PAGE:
Cox Receives Writing Award
Richard Cox, a member of the SIS faculty, was recently presented the Society of American Archivists’ 2005 Waldo Gifford Leland Award for writing of superior excellence and usefulness in the field of archival history, theory, or practice. Dr. Cox was recognized for his book, No Innocent Deposits: Forming Archives by Rethinking Appraisal, published by Scarecrow Press, Inc. in 2004. This prestigious award, established in 1959, is named for one of North America’s archival pioneers and SAA’s second president . The award was presented to Dr. Cox on August 19, 2005, during SAA’s 69th Annual Meeting in New Orleans at the Hilton New Orleans Riverside.
The SAA notes that Dr. Cox’s book “makes an important and valuable contribution to the topics of appraisal and acquisitions. Rather than offering a basic primer or ‘how-to’ guide, it presents a much needed, and more thoughtful, analysis of the issues surrounding these two critically important archival enterprises.” In No Innocent Deposits, Cox suggests that archives do not just happen, but are consciously shaped (and sometimes distorted) by archivists, the creators of records, and other individuals and institutions. A collection of essays, this publication offers insight into the fundamentals and consequences of appraisal.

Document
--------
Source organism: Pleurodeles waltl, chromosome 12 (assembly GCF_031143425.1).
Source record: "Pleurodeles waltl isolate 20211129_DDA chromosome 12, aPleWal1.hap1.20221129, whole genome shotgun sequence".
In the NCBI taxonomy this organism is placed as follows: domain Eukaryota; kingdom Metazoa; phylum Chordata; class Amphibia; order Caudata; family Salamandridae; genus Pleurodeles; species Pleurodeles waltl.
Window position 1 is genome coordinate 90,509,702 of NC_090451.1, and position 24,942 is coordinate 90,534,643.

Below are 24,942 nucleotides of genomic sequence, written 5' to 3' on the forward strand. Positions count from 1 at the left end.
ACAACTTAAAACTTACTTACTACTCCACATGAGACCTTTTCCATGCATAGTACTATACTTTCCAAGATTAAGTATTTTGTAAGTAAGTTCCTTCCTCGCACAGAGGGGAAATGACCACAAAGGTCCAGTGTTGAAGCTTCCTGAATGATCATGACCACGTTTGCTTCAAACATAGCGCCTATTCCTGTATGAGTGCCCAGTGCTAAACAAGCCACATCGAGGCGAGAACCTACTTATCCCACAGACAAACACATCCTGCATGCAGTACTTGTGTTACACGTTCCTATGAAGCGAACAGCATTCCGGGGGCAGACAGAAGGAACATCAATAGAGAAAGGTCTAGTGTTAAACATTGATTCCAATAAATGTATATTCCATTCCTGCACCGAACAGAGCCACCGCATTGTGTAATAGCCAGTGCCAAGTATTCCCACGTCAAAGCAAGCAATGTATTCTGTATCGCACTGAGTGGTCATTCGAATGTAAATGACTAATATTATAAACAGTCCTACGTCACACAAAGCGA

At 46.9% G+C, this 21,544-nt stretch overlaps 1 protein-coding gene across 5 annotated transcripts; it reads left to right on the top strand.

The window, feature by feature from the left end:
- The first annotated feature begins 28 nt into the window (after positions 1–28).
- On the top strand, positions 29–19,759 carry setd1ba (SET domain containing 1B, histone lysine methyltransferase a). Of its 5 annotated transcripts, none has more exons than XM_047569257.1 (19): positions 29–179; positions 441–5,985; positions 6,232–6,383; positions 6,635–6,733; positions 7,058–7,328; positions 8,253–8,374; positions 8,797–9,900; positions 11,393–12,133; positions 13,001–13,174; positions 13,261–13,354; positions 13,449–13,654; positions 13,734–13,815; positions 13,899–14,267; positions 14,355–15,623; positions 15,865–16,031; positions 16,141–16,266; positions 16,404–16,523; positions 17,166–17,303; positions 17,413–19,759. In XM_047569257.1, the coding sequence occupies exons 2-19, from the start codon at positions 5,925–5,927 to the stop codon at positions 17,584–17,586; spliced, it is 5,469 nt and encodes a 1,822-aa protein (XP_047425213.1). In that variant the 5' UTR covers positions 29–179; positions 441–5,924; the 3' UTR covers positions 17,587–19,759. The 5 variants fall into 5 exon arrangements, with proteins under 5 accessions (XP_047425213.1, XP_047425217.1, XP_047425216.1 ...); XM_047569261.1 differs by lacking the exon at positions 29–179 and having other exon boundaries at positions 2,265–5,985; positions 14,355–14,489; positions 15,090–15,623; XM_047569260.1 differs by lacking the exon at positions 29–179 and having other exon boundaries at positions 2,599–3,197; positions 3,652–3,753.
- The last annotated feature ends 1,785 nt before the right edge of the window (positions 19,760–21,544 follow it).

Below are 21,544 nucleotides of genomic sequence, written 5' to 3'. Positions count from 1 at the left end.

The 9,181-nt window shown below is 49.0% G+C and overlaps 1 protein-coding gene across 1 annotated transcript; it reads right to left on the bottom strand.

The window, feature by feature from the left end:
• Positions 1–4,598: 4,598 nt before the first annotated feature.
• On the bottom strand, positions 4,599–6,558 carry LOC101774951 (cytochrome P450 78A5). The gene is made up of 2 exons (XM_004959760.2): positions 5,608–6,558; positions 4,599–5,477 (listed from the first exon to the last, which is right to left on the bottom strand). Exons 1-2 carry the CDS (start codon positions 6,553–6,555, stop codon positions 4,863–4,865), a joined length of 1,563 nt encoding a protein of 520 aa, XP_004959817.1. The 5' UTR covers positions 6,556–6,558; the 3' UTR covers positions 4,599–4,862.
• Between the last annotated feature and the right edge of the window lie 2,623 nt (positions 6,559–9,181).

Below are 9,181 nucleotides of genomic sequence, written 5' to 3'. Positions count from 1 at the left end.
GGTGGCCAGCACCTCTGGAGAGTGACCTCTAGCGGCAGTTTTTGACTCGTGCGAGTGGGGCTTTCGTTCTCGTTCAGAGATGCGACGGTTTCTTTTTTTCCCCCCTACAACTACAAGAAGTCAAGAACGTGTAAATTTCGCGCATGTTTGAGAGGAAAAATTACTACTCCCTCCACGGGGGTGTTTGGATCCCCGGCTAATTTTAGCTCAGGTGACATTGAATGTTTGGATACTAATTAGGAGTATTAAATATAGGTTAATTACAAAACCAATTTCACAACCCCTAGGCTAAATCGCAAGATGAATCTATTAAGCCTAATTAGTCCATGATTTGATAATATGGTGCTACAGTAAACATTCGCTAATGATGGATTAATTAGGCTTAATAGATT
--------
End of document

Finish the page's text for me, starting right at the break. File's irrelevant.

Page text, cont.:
This is third time Cox has received the Waldo Gifford
Leland Award. He was similarly recognized for his monograph, Managing
Records for Evidence and Information (Greenwood
Press, 2001) and American Archival Analysis: The
Recent Development of the Archival Profession in the
United States (Scarecrow Press, 1990). Prior
to joining Pitt, Dr. Cox worked with the New York State
Archives and Records Administration, the Alabama Department
of Archives and History, the City of Baltimore, and
the Maryland Historical Society. He currently serves
as Editor of the Records & Information Management
Journal and the Publications Editor for the Society
of American Archivists.